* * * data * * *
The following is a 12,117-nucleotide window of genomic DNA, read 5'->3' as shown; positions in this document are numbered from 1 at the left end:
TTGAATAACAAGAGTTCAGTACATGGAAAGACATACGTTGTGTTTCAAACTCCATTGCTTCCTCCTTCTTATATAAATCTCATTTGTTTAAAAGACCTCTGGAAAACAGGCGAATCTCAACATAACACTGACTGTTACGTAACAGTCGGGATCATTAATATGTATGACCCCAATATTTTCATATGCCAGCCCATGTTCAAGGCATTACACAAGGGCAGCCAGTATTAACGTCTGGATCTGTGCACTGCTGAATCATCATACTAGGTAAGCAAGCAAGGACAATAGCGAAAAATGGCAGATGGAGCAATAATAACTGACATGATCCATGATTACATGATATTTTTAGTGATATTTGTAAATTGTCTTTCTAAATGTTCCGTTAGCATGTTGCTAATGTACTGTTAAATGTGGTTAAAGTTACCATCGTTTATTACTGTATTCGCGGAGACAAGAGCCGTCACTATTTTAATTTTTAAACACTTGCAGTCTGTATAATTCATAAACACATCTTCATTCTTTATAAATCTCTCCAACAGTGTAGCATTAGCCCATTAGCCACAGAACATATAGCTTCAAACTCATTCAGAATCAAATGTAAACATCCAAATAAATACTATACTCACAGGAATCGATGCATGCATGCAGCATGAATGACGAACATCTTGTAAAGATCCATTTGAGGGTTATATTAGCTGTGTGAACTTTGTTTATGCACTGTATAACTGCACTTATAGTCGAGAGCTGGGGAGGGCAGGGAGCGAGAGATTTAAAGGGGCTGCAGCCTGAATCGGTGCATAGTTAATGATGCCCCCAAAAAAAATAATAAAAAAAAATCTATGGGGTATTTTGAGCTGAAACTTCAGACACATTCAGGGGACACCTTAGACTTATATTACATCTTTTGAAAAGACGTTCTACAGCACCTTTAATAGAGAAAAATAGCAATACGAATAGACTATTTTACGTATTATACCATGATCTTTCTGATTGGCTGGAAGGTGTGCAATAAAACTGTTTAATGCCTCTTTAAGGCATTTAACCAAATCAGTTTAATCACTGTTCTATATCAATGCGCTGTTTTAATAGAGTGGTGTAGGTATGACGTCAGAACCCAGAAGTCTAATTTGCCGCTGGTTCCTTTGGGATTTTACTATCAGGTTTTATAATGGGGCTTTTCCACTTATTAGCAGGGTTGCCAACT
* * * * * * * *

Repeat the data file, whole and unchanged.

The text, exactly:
The following is a 12,117-nucleotide window of genomic DNA, read 5'->3' as shown; positions in this document are numbered from 1 at the left end:
TTGAATAACAAGAGTTCAGTACATGGAAAGACATACGTTGTGTTTCAAACTCCATTGCTTCCTCCTTCTTATATAAATCTCATTTGTTTAAAAGACCTCTGGAAAACAGGCGAATCTCAACATAACACTGACTGTTACGTAACAGTCGGGATCATTAATATGTATGACCCCAATATTTTCATATGCCAGCCCATGTTCAAGGCATTACACAAGGGCAGCCAGTATTAACGTCTGGATCTGTGCACTGCTGAATCATCATACTAGGTAAGCAAGCAAGGACAATAGCGAAAAATGGCAGATGGAGCAATAATAACTGACATGATCCATGATTACATGATATTTTTAGTGATATTTGTAAATTGTCTTTCTAAATGTTCCGTTAGCATGTTGCTAATGTACTGTTAAATGTGGTTAAAGTTACCATCGTTTATTACTGTATTCGCGGAGACAAGAGCCGTCACTATTTTAATTTTTAAACACTTGCAGTCTGTATAATTCATAAACACATCTTCATTCTTTATAAATCTCTCCAACAGTGTAGCATTAGCCCATTAGCCACAGAACATATAGCTTCAAACTCATTCAGAATCAAATGTAAACATCCAAATAAATACTATACTCACAGGAATCGATGCATGCATGCAGCATGAATGACGAACATCTTGTAAAGATCCATTTGAGGGTTATATTAGCTGTGTGAACTTTGTTTATGCACTGTATAACTGCACTTATAGTCGAGAGCTGGGGAGGGCAGGGAGCGAGAGATTTAAAGGGGCTGCAGCCTGAATCGGTGCATAGTTAATGATGCCCCCAAAAAAAATAATAAAAAAAAATCTATGGGGTATTTTGAGCTGAAACTTCAGACACATTCAGGGGACACCTTAGACTTATATTACATCTTTTGAAAAGACGTTCTACAGCACCTTTAATAGAGAAAAATAGCAATACGAATAGACTATTTTACGTATTATACCATGATCTTTCTGATTGGCTGGAAGGTGTGCAATAAAACTGTTTAATGCCTCTTTAAGGCATTTAACCAAATCAGTTTAATCACTGTTCTATATCAATGCGCTGTTTTAATAGAGTGGTGTAGGTATGACGTCAGAACCCAGAAGTCTAATTTGCCGCTGGTTCCTTTGGGATTTTACTATCAGGTTTTATAATGGGGCTTTTCCACTTATTAGCAGGGTTGCCAACT